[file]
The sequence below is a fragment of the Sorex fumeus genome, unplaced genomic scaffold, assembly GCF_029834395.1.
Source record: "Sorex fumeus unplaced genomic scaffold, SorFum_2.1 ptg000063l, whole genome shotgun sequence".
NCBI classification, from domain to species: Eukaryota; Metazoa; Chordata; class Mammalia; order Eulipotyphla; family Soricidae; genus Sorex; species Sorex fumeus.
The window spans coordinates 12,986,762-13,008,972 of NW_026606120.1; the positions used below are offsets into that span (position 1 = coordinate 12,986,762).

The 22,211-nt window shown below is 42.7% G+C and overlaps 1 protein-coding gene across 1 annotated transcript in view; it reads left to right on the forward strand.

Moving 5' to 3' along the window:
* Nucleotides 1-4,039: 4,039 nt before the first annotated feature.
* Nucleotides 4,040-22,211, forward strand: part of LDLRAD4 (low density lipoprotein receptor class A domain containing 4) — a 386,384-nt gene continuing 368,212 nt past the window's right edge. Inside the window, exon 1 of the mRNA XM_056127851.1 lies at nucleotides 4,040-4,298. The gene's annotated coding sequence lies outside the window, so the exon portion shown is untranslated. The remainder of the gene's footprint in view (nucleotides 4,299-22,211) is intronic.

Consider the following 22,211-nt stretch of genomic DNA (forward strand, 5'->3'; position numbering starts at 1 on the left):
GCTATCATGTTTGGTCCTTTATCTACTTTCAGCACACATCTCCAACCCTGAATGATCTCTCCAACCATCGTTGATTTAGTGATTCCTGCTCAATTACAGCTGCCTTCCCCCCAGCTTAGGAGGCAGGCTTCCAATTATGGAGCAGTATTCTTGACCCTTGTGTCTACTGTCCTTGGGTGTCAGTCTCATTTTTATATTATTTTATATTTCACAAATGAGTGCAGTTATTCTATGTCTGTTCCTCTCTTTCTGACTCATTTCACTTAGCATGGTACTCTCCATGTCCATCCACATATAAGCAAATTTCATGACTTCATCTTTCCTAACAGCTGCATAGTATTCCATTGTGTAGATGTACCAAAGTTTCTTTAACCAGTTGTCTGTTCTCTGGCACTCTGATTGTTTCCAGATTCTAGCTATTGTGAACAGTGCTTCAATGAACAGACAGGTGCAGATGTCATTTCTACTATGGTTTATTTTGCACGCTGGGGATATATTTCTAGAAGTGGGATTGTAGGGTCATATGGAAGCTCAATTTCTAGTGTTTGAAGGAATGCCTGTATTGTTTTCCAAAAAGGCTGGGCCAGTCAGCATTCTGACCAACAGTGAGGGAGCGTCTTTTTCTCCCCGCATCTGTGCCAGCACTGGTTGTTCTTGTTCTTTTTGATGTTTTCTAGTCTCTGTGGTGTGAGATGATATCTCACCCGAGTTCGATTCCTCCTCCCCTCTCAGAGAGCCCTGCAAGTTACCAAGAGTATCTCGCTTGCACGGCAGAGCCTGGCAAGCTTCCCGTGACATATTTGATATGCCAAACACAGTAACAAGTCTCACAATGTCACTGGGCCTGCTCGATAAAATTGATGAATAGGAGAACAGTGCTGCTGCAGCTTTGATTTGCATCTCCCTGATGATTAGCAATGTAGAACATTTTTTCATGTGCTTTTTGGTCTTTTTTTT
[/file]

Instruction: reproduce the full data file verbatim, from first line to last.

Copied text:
The sequence below is a fragment of the Sorex fumeus genome, unplaced genomic scaffold, assembly GCF_029834395.1.
Source record: "Sorex fumeus unplaced genomic scaffold, SorFum_2.1 ptg000063l, whole genome shotgun sequence".
NCBI classification, from domain to species: Eukaryota; Metazoa; Chordata; class Mammalia; order Eulipotyphla; family Soricidae; genus Sorex; species Sorex fumeus.
The window spans coordinates 12,986,762-13,008,972 of NW_026606120.1; the positions used below are offsets into that span (position 1 = coordinate 12,986,762).

The 22,211-nt window shown below is 42.7% G+C and overlaps 1 protein-coding gene across 1 annotated transcript in view; it reads left to right on the forward strand.

Moving 5' to 3' along the window:
* Nucleotides 1-4,039: 4,039 nt before the first annotated feature.
* Nucleotides 4,040-22,211, forward strand: part of LDLRAD4 (low density lipoprotein receptor class A domain containing 4) — a 386,384-nt gene continuing 368,212 nt past the window's right edge. Inside the window, exon 1 of the mRNA XM_056127851.1 lies at nucleotides 4,040-4,298. The gene's annotated coding sequence lies outside the window, so the exon portion shown is untranslated. The remainder of the gene's footprint in view (nucleotides 4,299-22,211) is intronic.

Consider the following 22,211-nt stretch of genomic DNA (forward strand, 5'->3'; position numbering starts at 1 on the left):
GCTATCATGTTTGGTCCTTTATCTACTTTCAGCACACATCTCCAACCCTGAATGATCTCTCCAACCATCGTTGATTTAGTGATTCCTGCTCAATTACAGCTGCCTTCCCCCCAGCTTAGGAGGCAGGCTTCCAATTATGGAGCAGTATTCTTGACCCTTGTGTCTACTGTCCTTGGGTGTCAGTCTCATTTTTATATTATTTTATATTTCACAAATGAGTGCAGTTATTCTATGTCTGTTCCTCTCTTTCTGACTCATTTCACTTAGCATGGTACTCTCCATGTCCATCCACATATAAGCAAATTTCATGACTTCATCTTTCCTAACAGCTGCATAGTATTCCATTGTGTAGATGTACCAAAGTTTCTTTAACCAGTTGTCTGTTCTCTGGCACTCTGATTGTTTCCAGATTCTAGCTATTGTGAACAGTGCTTCAATGAACAGACAGGTGCAGATGTCATTTCTACTATGGTTTATTTTGCACGCTGGGGATATATTTCTAGAAGTGGGATTGTAGGGTCATATGGAAGCTCAATTTCTAGTGTTTGAAGGAATGCCTGTATTGTTTTCCAAAAAGGCTGGGCCAGTCAGCATTCTGACCAACAGTGAGGGAGCGTCTTTTTCTCCCCGCATCTGTGCCAGCACTGGTTGTTCTTGTTCTTTTTGATGTTTTCTAGTCTCTGTGGTGTGAGATGATATCTCACCCGAGTTCGATTCCTCCTCCCCTCTCAGAGAGCCCTGCAAGTTACCAAGAGTATCTCGCTTGCACGGCAGAGCCTGGCAAGCTTCCCGTGACATATTTGATATGCCAAACACAGTAACAAGTCTCACAATGTCACTGGGCCTGCTCGATAAAATTGATGAATAGGAGAACAGTGCTGCTGCAGCTTTGATTTGCATCTCCCTGATGATTAGCAATGTAGAACATTTTTTCATGTGCTTTTTGGTCTTTTTTTT